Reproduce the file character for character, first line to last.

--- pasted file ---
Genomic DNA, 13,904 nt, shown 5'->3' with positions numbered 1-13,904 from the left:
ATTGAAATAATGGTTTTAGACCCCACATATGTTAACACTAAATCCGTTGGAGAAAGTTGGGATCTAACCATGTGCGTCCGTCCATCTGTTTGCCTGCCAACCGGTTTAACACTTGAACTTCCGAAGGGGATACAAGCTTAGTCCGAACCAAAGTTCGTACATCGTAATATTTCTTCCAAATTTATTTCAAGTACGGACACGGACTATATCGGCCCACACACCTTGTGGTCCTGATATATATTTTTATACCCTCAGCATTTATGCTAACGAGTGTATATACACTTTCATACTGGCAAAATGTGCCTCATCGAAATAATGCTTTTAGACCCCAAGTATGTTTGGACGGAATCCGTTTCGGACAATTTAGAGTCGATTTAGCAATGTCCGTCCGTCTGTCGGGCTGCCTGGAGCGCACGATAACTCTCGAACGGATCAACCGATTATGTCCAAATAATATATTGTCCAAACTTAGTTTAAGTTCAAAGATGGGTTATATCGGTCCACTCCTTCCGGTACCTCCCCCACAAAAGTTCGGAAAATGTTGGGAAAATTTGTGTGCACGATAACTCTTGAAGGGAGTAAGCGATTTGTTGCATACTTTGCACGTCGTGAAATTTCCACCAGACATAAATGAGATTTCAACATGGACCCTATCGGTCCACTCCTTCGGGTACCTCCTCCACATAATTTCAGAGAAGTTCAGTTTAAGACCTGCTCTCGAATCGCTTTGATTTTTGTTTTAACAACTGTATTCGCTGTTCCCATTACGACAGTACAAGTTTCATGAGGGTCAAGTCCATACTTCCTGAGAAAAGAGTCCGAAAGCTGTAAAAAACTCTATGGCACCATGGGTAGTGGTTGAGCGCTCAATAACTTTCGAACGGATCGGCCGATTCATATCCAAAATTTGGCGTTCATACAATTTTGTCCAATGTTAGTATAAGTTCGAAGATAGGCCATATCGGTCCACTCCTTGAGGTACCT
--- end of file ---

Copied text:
Genomic DNA, 13,904 nt, shown 5'->3' with positions numbered 1-13,904 from the left:
ATTGAAATAATGGTTTTAGACCCCACATATGTTAACACTAAATCCGTTGGAGAAAGTTGGGATCTAACCATGTGCGTCCGTCCATCTGTTTGCCTGCCAACCGGTTTAACACTTGAACTTCCGAAGGGGATACAAGCTTAGTCCGAACCAAAGTTCGTACATCGTAATATTTCTTCCAAATTTATTTCAAGTACGGACACGGACTATATCGGCCCACACACCTTGTGGTCCTGATATATATTTTTATACCCTCAGCATTTATGCTAACGAGTGTATATACACTTTCATACTGGCAAAATGTGCCTCATCGAAATAATGCTTTTAGACCCCAAGTATGTTTGGACGGAATCCGTTTCGGACAATTTAGAGTCGATTTAGCAATGTCCGTCCGTCTGTCGGGCTGCCTGGAGCGCACGATAACTCTCGAACGGATCAACCGATTATGTCCAAATAATATATTGTCCAAACTTAGTTTAAGTTCAAAGATGGGTTATATCGGTCCACTCCTTCCGGTACCTCCCCCACAAAAGTTCGGAAAATGTTGGGAAAATTTGTGTGCACGATAACTCTTGAAGGGAGTAAGCGATTTGTTGCATACTTTGCACGTCGTGAAATTTCCACCAGACATAAATGAGATTTCAACATGGACCCTATCGGTCCACTCCTTCGGGTACCTCCTCCACATAATTTCAGAGAAGTTCAGTTTAAGACCTGCTCTCGAATCGCTTTGATTTTTGTTTTAACAACTGTATTCGCTGTTCCCATTACGACAGTACAAGTTTCATGAGGGTCAAGTCCATACTTCCTGAGAAAAGAGTCCGAAAGCTGTAAAAAACTCTATGGCACCATGGGTAGTGGTTGAGCGCTCAATAACTTTCGAACGGATCGGCCGATTCATATCCAAAATTTGGCGTTCATACAATTTTGTCCAATGTTAGTATAAGTTCGAAGATAGGCCATATCGGTCCACTCCTTGAGGTACCT